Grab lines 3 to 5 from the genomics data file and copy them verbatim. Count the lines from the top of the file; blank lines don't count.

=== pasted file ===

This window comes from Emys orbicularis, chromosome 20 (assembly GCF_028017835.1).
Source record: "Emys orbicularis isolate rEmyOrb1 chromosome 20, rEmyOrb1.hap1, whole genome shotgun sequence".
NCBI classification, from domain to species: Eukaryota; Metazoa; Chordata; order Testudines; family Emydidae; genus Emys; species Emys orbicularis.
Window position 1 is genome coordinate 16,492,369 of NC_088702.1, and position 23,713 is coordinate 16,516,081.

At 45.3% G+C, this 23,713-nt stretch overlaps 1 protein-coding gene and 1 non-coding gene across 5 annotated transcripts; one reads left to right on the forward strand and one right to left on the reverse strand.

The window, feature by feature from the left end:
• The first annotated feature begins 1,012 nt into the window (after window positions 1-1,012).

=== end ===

NCBI classification, from domain to species: Eukaryota; Metazoa; Chordata; order Testudines; family Emydidae; genus Emys; species Emys orbicularis.
Window position 1 is genome coordinate 16,492,369 of NC_088702.1, and position 23,713 is coordinate 16,516,081.

At 45.3% G+C, this 23,713-nt stretch overlaps 1 protein-coding gene and 1 non-coding gene across 5 annotated transcripts; one reads left to right on the forward strand and one right to left on the reverse strand.